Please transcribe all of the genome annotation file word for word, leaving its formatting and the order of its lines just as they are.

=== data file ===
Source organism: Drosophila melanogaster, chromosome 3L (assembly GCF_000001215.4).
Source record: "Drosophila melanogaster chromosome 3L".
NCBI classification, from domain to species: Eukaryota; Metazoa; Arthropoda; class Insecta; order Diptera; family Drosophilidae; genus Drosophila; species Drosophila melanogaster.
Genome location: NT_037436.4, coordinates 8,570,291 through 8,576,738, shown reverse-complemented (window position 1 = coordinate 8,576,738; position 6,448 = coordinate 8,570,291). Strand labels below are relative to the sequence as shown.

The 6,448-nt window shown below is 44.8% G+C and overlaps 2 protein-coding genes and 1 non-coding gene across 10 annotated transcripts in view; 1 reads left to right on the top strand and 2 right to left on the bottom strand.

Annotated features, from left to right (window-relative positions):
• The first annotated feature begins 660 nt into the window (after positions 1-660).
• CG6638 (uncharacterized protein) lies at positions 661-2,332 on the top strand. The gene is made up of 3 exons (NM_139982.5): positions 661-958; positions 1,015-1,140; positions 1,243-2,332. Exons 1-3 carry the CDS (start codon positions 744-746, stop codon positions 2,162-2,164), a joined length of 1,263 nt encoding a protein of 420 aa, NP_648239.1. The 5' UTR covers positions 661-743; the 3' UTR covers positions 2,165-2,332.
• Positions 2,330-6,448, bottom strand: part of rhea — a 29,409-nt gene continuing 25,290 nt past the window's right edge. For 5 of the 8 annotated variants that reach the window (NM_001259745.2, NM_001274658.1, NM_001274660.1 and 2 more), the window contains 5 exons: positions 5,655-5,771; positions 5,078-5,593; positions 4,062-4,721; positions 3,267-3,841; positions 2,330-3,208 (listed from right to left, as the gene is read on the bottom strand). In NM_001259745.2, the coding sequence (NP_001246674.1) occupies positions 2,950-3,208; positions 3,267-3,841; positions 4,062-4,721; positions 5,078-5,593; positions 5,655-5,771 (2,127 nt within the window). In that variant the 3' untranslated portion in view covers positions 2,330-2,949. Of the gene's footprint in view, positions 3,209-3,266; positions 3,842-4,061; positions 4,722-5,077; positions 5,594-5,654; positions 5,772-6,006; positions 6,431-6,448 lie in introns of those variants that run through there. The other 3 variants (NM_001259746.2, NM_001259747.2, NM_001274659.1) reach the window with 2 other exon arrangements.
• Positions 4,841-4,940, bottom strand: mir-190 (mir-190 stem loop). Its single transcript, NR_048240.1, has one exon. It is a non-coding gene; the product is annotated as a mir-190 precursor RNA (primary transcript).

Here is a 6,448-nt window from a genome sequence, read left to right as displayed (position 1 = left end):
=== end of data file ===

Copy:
Source organism: Drosophila melanogaster, chromosome 3L (assembly GCF_000001215.4).
Source record: "Drosophila melanogaster chromosome 3L".
NCBI classification, from domain to species: Eukaryota; Metazoa; Arthropoda; class Insecta; order Diptera; family Drosophilidae; genus Drosophila; species Drosophila melanogaster.
Genome location: NT_037436.4, coordinates 8,570,291 through 8,576,738, shown reverse-complemented (window position 1 = coordinate 8,576,738; position 6,448 = coordinate 8,570,291). Strand labels below are relative to the sequence as shown.

The 6,448-nt window shown below is 44.8% G+C and overlaps 2 protein-coding genes and 1 non-coding gene across 10 annotated transcripts in view; 1 reads left to right on the top strand and 2 right to left on the bottom strand.

Annotated features, from left to right (window-relative positions):
• The first annotated feature begins 660 nt into the window (after positions 1-660).
• CG6638 (uncharacterized protein) lies at positions 661-2,332 on the top strand. The gene is made up of 3 exons (NM_139982.5): positions 661-958; positions 1,015-1,140; positions 1,243-2,332. Exons 1-3 carry the CDS (start codon positions 744-746, stop codon positions 2,162-2,164), a joined length of 1,263 nt encoding a protein of 420 aa, NP_648239.1. The 5' UTR covers positions 661-743; the 3' UTR covers positions 2,165-2,332.
• Positions 2,330-6,448, bottom strand: part of rhea — a 29,409-nt gene continuing 25,290 nt past the window's right edge. For 5 of the 8 annotated variants that reach the window (NM_001259745.2, NM_001274658.1, NM_001274660.1 and 2 more), the window contains 5 exons: positions 5,655-5,771; positions 5,078-5,593; positions 4,062-4,721; positions 3,267-3,841; positions 2,330-3,208 (listed from right to left, as the gene is read on the bottom strand). In NM_001259745.2, the coding sequence (NP_001246674.1) occupies positions 2,950-3,208; positions 3,267-3,841; positions 4,062-4,721; positions 5,078-5,593; positions 5,655-5,771 (2,127 nt within the window). In that variant the 3' untranslated portion in view covers positions 2,330-2,949. Of the gene's footprint in view, positions 3,209-3,266; positions 3,842-4,061; positions 4,722-5,077; positions 5,594-5,654; positions 5,772-6,006; positions 6,431-6,448 lie in introns of those variants that run through there. The other 3 variants (NM_001259746.2, NM_001259747.2, NM_001274659.1) reach the window with 2 other exon arrangements.
• Positions 4,841-4,940, bottom strand: mir-190 (mir-190 stem loop). Its single transcript, NR_048240.1, has one exon. It is a non-coding gene; the product is annotated as a mir-190 precursor RNA (primary transcript).

Here is a 6,448-nt window from a genome sequence, read left to right as displayed (position 1 = left end):